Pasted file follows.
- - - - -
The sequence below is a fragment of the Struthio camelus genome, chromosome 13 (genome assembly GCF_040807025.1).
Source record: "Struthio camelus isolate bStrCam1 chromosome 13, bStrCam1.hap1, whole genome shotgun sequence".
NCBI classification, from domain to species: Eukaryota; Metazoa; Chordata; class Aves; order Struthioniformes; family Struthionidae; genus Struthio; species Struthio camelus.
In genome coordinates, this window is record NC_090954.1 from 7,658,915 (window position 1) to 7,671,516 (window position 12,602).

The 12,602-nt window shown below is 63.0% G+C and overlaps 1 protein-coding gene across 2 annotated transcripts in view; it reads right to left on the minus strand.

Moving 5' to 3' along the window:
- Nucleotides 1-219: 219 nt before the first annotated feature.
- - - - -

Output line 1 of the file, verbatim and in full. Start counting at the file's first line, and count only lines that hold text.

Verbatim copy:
The sequence below is a fragment of the Struthio camelus genome, chromosome 13 (genome assembly GCF_040807025.1).